I spent this past Fourth of July at a friend’s house with his family and their friends. As we were grilling, the conversation naturally drifted to debating which Chicago restaurant makes the best burger. And sometimes, I find these debates are nothing more than your average small talk.
Among some groups however, these debates go a bit deeper. At worst, these debates can become forms of conspicuous expression, where the story isn’t focused on appreciating the experience, but rather it gets embellished and serves primarily to signal just how “cultured” the storyteller is. I’ve certainly experienced as much on occasion amongst Northwestern students.
Nonetheless, you’ll have a lot more fun following a story about an eating experience rich in detail—one in which you can envision the subtle, elegant decor of the restaurant, hear the sizzle of the hot steak and taste the interplay of tart and sweetness of a balsamic-glazed strawberry dessert. Maybe that’s just me. But I like to think that the ability to bring someone into your world through words is a powerful one.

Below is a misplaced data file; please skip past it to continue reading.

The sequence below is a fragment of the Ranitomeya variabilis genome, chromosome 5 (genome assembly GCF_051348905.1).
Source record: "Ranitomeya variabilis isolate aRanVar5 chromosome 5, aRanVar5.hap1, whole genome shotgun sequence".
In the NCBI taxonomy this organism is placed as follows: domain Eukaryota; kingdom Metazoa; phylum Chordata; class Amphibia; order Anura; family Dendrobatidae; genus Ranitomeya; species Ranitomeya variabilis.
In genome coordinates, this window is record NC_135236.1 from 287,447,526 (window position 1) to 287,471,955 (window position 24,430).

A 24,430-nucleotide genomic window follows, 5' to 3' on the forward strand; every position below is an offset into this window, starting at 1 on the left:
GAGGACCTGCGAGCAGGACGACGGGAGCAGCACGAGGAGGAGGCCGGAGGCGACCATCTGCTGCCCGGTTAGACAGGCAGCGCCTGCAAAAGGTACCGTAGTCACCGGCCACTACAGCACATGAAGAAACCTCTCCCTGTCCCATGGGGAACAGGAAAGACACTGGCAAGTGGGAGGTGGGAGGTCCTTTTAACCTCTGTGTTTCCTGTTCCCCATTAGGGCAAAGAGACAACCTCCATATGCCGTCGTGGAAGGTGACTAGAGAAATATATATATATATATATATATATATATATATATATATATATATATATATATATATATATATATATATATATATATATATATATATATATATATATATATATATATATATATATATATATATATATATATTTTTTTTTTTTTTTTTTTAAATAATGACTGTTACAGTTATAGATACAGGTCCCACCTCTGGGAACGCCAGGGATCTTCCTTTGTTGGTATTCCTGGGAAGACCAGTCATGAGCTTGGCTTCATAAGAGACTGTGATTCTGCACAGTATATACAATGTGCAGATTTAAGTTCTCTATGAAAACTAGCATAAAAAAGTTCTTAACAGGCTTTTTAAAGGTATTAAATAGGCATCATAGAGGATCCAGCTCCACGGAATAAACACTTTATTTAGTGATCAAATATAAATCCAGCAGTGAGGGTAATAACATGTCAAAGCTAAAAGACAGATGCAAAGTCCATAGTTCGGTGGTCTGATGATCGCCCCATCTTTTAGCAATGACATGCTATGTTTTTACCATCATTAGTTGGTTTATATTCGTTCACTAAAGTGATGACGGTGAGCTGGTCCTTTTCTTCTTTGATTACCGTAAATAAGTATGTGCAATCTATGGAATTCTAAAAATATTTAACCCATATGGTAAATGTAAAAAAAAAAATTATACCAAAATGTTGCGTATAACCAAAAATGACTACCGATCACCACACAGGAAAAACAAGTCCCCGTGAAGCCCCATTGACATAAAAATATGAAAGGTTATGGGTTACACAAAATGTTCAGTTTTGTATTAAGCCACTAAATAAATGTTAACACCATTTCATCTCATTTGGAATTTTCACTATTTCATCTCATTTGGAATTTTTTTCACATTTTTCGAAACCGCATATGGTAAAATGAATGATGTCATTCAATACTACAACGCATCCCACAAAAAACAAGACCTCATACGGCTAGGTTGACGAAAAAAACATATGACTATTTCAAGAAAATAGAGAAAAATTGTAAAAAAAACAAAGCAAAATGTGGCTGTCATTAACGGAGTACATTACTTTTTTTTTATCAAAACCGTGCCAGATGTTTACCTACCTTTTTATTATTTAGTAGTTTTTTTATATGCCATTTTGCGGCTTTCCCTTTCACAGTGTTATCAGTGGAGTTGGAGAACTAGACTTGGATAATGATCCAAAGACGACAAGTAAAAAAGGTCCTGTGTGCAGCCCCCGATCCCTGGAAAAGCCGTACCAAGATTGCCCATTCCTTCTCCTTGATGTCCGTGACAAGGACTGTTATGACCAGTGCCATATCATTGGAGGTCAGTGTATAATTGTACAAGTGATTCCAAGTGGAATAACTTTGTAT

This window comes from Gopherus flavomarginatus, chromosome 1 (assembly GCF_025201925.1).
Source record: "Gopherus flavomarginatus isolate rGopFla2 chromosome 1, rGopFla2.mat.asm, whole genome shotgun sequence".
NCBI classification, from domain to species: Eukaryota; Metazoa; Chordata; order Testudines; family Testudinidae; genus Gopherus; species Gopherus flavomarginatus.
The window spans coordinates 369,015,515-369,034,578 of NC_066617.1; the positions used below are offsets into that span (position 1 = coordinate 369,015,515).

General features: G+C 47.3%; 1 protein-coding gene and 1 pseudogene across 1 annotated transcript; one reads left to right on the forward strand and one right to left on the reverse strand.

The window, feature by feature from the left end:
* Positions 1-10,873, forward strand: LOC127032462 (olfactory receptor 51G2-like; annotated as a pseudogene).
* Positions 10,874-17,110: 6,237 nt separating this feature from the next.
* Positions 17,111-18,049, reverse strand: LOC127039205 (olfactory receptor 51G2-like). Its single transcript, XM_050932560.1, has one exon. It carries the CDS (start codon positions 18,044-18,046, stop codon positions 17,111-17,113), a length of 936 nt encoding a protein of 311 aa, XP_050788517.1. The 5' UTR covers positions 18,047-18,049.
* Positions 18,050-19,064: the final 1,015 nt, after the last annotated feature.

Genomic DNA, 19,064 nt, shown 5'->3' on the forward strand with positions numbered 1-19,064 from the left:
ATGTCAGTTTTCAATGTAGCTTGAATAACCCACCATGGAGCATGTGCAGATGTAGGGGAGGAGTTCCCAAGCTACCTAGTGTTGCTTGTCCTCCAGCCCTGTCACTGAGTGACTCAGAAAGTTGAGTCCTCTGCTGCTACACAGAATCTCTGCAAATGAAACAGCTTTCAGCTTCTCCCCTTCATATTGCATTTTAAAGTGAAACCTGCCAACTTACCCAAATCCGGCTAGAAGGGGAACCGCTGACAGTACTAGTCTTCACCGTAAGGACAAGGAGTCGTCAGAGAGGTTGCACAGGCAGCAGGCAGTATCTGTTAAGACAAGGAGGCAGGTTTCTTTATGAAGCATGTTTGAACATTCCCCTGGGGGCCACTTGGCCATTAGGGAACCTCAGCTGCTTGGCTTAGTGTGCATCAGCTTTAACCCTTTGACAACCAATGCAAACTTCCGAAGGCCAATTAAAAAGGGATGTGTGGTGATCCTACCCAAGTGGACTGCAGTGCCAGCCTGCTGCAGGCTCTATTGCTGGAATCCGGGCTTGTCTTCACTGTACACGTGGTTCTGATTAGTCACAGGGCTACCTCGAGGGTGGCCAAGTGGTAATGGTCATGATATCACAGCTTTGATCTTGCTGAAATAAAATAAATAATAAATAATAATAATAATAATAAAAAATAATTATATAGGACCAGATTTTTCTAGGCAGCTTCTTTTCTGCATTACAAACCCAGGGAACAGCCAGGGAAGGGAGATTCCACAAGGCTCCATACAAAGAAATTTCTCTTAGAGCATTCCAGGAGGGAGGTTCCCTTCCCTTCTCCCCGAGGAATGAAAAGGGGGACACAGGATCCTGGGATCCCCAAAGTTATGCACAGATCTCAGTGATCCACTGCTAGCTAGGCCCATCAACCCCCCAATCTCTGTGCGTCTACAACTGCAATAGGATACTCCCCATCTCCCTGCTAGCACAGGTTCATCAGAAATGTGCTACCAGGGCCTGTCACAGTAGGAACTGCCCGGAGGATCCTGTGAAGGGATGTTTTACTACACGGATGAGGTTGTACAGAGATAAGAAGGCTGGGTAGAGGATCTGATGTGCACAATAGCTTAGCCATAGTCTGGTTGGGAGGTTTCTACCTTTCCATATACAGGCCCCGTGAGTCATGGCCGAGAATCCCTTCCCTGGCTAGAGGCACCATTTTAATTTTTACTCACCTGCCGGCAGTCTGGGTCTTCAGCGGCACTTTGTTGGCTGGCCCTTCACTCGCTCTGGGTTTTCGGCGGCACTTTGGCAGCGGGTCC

Imagine, for example, you’re describing the perfect woman. If you’re Gabriel Garcia Marquez, you might say “she seemed so beautiful, so seductive, so different from ordinary people, that he could not understand why no one was as disturbed as he by the clicking of her heels on the paving stones, why no one else’s heart was wild with the breeze stirred by the sighs of her veils, why everyone did not go mad with the movements of her braid, the flight of her hands, the gold of her laughter. He had not missed a single one of her gestures, not one of the indications of her character, but he did not dare approach her for fear of destroying the spell.“
Or, you could say, “I don’t know really. She just has a certain je ne sais quoi.” One is a heck of a lot more interesting and likely to generate a great conversation than the other.
So when I challenged my friend to describe what made Au Cheval’s burger the best he’d ever had… well let’s say he’s not exactly a Marquez.
The next morning, I came across a Harvard Business School working paper on how one becomes a taste expert. Funny how serendipity works. Here’s what I learned:
- Becoming an expert about hedonic products is likely to enhance your future enjoyment of their consumption
- The development of an expert can be described in two phases
- First, the analytical phase, in which novices get a feel for the basic frameworks and diction to develop an awareness and familiarity for the subtleties of taste
- Second, the holistic phase, in which the budding expert abandons these introductory approaches in favor for more visual and narrative analysis
- The most useful takeaway: to move from novice to enthusiast, one must learn the lexicon, rules and weighing scale of different attributes of a hedonic product. This step is usually more accessible and quicker than the second step to become an expert.